Investment, Occupational Markets Moving Toward Balance, Says JLL

JLL's latest report suggests that occupational markets will take the driver's seat across all major global regions and property sectors in 2016.

By Scott Baltic, Contributing Editor

Source: JLL
Source: JLL

Chicago—The dynamics of the world’s dominant real estate markets have begun to shift, from being driven by investment markets strengthened by “a huge weight of money” targeting commercial real estate assets, to one in which occupational markets are showing more momentum, according to the latest Global Market Perspective from JLL.

“Market fundamentals are improving across all major global regions and property sectors, and recent leasing activity has surprised on the upside,” the report summarizes. And despite geopolitical and economic concerns, “for now, corporate occupiers remain in growth mode which, combined with tightening supply, will support rental value growth during 2016 in most major markets.”

Despite notes of caution, the report seems a bit optimistic, given this week’s terrain. Yesterday afternoon, the Federal Reserve announced that it would maintain the target range for the federal funds rate at ¼ to ½ percent. Though the Fed acknowledged that inflation has been trending upward, it has remained below the 2 percent threshold, partly because of lower energy prices.

“It is a testament to the tenuous state of the economic recovery eight years later that the Fed is still exercising so much caution,” wrote The Huffington Post.

Just the previous day (March 15), the latest retail sales report from the Commerce Department showed that U.S. retail sales fell less than had been expected. But the report also revised downward the retail sales figures from January, from a 0.2 percent gain to a 0.4 percent drop, while another Commerce report showed business inventories rising by 0.1 percent in January, according to Reuters.

Against that backdrop, the JLL report noted that even though investor activity in CRE globally slowed in the final quarter of 2015, full-year 2015 transaction volumes, adjusted for the strong U.S. dollar, hit $765 billion, 8 percent ahead of 2014—and a new record, besting the previous high of $758 billion back in 2007.

The report found investor sentiment to be perhaps more cautious going into this year, as yields continue to compress to new lows, and suggested that growth going forward will be “more measured.” JLL is forecasting 2016 volumes to be “broadly in line with 2015,” or about $720 billion to $730 billion, with any modest growth arising from new capital being to allocated to CRE.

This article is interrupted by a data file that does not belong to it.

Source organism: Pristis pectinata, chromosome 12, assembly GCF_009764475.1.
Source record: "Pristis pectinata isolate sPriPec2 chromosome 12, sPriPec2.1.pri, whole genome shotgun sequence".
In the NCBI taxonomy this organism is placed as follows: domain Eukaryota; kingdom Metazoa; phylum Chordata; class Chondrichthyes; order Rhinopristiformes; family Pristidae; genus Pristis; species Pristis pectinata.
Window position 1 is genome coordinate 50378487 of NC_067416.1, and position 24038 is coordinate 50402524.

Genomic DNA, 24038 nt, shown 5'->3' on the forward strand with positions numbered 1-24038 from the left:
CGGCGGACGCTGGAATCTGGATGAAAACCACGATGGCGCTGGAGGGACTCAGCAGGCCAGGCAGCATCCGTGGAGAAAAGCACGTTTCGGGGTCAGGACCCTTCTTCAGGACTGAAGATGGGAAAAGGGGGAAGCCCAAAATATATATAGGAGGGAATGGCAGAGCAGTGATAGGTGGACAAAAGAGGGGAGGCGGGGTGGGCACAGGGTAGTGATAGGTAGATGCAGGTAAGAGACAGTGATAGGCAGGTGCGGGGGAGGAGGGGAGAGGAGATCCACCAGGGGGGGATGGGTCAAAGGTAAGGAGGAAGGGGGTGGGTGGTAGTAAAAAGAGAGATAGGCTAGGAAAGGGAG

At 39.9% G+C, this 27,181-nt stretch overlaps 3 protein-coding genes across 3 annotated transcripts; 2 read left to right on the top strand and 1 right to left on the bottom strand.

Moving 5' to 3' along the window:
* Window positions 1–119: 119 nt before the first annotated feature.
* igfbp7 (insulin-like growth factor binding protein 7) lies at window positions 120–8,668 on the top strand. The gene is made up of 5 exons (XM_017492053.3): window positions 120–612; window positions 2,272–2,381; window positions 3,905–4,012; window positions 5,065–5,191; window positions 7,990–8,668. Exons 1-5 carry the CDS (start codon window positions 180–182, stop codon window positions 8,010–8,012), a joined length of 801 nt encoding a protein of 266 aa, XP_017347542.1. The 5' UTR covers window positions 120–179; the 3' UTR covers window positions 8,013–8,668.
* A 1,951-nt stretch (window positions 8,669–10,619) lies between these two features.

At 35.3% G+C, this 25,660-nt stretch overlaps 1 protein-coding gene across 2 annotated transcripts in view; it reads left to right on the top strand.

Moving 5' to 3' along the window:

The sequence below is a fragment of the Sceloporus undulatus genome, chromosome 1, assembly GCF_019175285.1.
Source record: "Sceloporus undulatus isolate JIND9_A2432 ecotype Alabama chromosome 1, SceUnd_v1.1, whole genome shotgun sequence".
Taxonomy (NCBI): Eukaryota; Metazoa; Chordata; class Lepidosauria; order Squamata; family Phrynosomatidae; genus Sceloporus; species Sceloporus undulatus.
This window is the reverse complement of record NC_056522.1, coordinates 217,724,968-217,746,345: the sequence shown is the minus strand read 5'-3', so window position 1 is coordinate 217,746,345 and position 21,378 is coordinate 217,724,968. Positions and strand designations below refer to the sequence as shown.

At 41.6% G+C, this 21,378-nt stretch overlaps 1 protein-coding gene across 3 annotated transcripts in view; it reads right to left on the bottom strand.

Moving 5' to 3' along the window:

On the office leasing side, vigorous global volumes in the final quarter led to surprisingly strong full-year volumes that surpassed 2014 levels by 8 percent. Asia-Pacific did especially well, with 2015 leasing volumes growing 19 percent year over year. JLL predicts that “there will continue to be progress towards expansion demand during 2016 as tenants move away from cost containment, consolidation and renewals.

With strengthening demand and generally tight supply, rents at prime office assets across 26 major markets grew 3.7 percent in 2015, equaling 2014 levels. Better yet, JLL is looking for further rises of 3 to 4 percent this year, led by Boston and Tokyo.

The Q1 Global Market Perspective is bullish on consumer confidence and retail sales in the United States and Europe: “Several U.S. markets, primarily gateway cities, are now witnessing conditions typical of a peaking market as rents see assertive growth and vacancy continues to compress.” U.K. regional markets and Berlin led rental growth in the final quarter in Europe, with increases also recorded even in Italy and Spain.

Global warehousing demand remains robust. Absorption is leading new supply in nearly every U.S. market, while strong occupier demand in Europe resulted in record absorption volumes last year.

At more than $85 billion, hotel transactions globally in 2015 were the second-highest on record, with 50 percent growth over 2014, according to the report. JLL expects transaction volumes in 2016 to reach $70 billion.

Finally, all major U.S. markets registering positive absorption in the multi-family sector, with rental growth at its highest pace this cycle. Institutional investment in apartments continued to grow in Europe, where Germany had a record year and the United Kingdom is expected to do well in 2016.

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